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obliged
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Sense and Sensibility
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obliged
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Sense and Sensibility
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  • I was obliged to leave Devonshire
  • — Chagrined and surprised, they were obliged, though unwillingly, to turn back, for no shelter was nearer than their own house.
  • Mrs. Dashwood then begged to know to whom she was obliged.
  • But Mrs. Smith must be obliged;—and her business will not detain you from us long I hope.
  • Mrs. Jennings and Mrs. Palmer joined their entreaties, all seemed equally anxious to avoid a family party; and the young ladies were obliged to yield.
  • They were obliged to put an end to such an expectation.
  • They thanked her; but were obliged to resist all her entreaties.
  • Elinor was again obliged to decline her invitation; and by changing the subject, put a stop to her entreaties.
  • "My own loss is great," he continued, "in being obliged to leave so agreeable a party; but I am the more concerned, as I fear my presence is necessary to gain your admittance at Whitwell."
  • If dancing formed the amusement of the night, they were partners for half the time; and when obliged to separate for a couple of dances, were careful to stand together and scarcely spoke a word to any body else.
  • She was faithful to her word; and when Willoughby called at the cottage, the same day, Elinor heard her express her disappointment to him in a low voice, on being obliged to forego the acceptance of his present.
  • Elinor now began to make the tea, and Marianne was obliged to appear again.
  • The former left them soon after tea to fulfill her evening engagements; and Elinor was obliged to assist in making a whist table for the others.
  • Elinor wished to talk of something else, but Lucy still pressed her to own that she had reason for her happiness; and Elinor was obliged to go on.
  • Elinor was not prepared for such a question, and having no answer ready, was obliged to adopt the simple and common expedient, of asking what he meant?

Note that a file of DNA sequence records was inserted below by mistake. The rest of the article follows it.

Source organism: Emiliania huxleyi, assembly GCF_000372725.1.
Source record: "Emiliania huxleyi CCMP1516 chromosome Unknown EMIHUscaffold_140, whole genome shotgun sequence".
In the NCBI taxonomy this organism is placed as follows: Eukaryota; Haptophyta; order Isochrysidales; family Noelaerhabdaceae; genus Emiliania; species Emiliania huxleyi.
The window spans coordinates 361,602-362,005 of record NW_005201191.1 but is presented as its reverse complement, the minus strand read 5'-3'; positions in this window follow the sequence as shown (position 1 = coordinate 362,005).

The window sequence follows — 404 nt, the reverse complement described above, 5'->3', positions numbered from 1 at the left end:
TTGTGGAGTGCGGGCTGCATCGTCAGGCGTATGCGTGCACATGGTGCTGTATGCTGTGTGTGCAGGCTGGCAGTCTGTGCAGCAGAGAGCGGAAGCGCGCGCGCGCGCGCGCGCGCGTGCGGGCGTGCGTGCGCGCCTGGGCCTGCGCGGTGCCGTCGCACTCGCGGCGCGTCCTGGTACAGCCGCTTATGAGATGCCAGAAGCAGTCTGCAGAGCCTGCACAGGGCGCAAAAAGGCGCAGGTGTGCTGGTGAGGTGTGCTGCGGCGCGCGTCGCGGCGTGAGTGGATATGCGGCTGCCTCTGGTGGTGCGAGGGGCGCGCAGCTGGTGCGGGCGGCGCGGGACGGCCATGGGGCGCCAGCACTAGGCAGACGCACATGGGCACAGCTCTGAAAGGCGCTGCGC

• He imagined, and calmly could he imagine it, that her extravagance, and consequent distress, had obliged her to dispose of it for some immediate relief.
  • He is, moreover, aware that she DOES disapprove the connection, he dares not therefore at present confess to her his engagement with Marianne, and he feels himself obliged, from his dependent situation, to give into her schemes, and absent himself from Devonshire for a while.
  • Elinor wished that the same forbearance could have extended towards herself, but that was impossible, and she was obliged to listen day after day to the indignation of them all.
  • On ascending the stairs, the Miss Dashwoods found so many people before them in the room, that there was not a person at liberty to tend to their orders; and they were obliged to wait.
  • In one thing, however, she was uniform, when it came to the point, in avoiding, where it was possible, the presence of Mrs. Jennings, and in a determined silence when obliged to endure it.
  • The necessity of concealing from her mother and Marianne, what had been entrusted in confidence to herself, though it obliged her to unceasing exertion, was no aggravation of Elinor’s distress.
  • "Indeed I shall be very much obliged to you for your help," cried Lucy, "for I find there is more to be done to it than I thought there was; and it would be a shocking thing to disappoint dear Annamaria after all."
  • —My promise to Lucy, obliged me to be secret.
  • It was put an end to by Mrs. Dashwood, who felt obliged to hope that he had left Mrs. Ferrars very well.